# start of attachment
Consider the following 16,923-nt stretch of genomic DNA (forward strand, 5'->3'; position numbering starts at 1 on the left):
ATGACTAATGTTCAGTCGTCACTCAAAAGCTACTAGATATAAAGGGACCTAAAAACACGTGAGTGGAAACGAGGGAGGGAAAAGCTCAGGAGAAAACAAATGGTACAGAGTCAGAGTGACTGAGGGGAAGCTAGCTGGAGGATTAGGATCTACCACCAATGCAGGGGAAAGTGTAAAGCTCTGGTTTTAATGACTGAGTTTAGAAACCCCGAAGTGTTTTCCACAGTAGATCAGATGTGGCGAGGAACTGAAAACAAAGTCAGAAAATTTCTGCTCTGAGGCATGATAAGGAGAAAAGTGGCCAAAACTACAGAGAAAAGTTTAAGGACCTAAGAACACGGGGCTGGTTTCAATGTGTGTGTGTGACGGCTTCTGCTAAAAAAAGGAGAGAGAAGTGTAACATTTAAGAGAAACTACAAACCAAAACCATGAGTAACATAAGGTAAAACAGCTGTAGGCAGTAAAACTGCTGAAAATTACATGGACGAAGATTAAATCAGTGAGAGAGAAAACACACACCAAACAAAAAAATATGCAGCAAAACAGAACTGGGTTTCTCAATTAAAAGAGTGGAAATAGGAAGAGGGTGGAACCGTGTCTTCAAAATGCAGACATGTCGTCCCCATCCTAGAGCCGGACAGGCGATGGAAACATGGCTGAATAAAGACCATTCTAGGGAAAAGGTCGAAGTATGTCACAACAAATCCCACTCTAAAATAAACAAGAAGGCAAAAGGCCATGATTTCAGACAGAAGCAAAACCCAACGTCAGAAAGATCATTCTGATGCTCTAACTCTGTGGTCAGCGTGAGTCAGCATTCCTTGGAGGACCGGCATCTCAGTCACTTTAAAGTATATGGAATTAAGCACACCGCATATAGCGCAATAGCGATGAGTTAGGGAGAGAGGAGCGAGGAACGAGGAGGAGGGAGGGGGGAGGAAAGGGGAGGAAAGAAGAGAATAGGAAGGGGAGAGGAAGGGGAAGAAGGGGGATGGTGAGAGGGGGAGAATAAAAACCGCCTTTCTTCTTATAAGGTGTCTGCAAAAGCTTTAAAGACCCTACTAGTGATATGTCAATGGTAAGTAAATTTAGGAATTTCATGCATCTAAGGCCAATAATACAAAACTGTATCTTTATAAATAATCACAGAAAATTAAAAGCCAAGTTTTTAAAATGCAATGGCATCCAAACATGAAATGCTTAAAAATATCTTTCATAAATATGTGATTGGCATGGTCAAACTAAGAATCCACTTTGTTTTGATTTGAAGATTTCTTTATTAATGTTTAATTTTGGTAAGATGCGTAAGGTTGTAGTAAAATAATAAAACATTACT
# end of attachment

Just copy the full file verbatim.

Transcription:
Consider the following 16,923-nt stretch of genomic DNA (forward strand, 5'->3'; position numbering starts at 1 on the left):
ATGACTAATGTTCAGTCGTCACTCAAAAGCTACTAGATATAAAGGGACCTAAAAACACGTGAGTGGAAACGAGGGAGGGAAAAGCTCAGGAGAAAACAAATGGTACAGAGTCAGAGTGACTGAGGGGAAGCTAGCTGGAGGATTAGGATCTACCACCAATGCAGGGGAAAGTGTAAAGCTCTGGTTTTAATGACTGAGTTTAGAAACCCCGAAGTGTTTTCCACAGTAGATCAGATGTGGCGAGGAACTGAAAACAAAGTCAGAAAATTTCTGCTCTGAGGCATGATAAGGAGAAAAGTGGCCAAAACTACAGAGAAAAGTTTAAGGACCTAAGAACACGGGGCTGGTTTCAATGTGTGTGTGTGACGGCTTCTGCTAAAAAAAGGAGAGAGAAGTGTAACATTTAAGAGAAACTACAAACCAAAACCATGAGTAACATAAGGTAAAACAGCTGTAGGCAGTAAAACTGCTGAAAATTACATGGACGAAGATTAAATCAGTGAGAGAGAAAACACACACCAAACAAAAAAATATGCAGCAAAACAGAACTGGGTTTCTCAATTAAAAGAGTGGAAATAGGAAGAGGGTGGAACCGTGTCTTCAAAATGCAGACATGTCGTCCCCATCCTAGAGCCGGACAGGCGATGGAAACATGGCTGAATAAAGACCATTCTAGGGAAAAGGTCGAAGTATGTCACAACAAATCCCACTCTAAAATAAACAAGAAGGCAAAAGGCCATGATTTCAGACAGAAGCAAAACCCAACGTCAGAAAGATCATTCTGATGCTCTAACTCTGTGGTCAGCGTGAGTCAGCATTCCTTGGAGGACCGGCATCTCAGTCACTTTAAAGTATATGGAATTAAGCACACCGCATATAGCGCAATAGCGATGAGTTAGGGAGAGAGGAGCGAGGAACGAGGAGGAGGGAGGGGGGAGGAAAGGGGAGGAAAGAAGAGAATAGGAAGGGGAGAGGAAGGGGAAGAAGGGGGATGGTGAGAGGGGGAGAATAAAAACCGCCTTTCTTCTTATAAGGTGTCTGCAAAAGCTTTAAAGACCCTACTAGTGATATGTCAATGGTAAGTAAATTTAGGAATTTCATGCATCTAAGGCCAATAATACAAAACTGTATCTTTATAAATAATCACAGAAAATTAAAAGCCAAGTTTTTAAAATGCAATGGCATCCAAACATGAAATGCTTAAAAATATCTTTCATAAATATGTGATTGGCATGGTCAAACTAAGAATCCACTTTGTTTTGATTTGAAGATTTCTTTATTAATGTTTAATTTTGGTAAGATGCGTAAGGTTGTAGTAAAATAATAAAACATTACT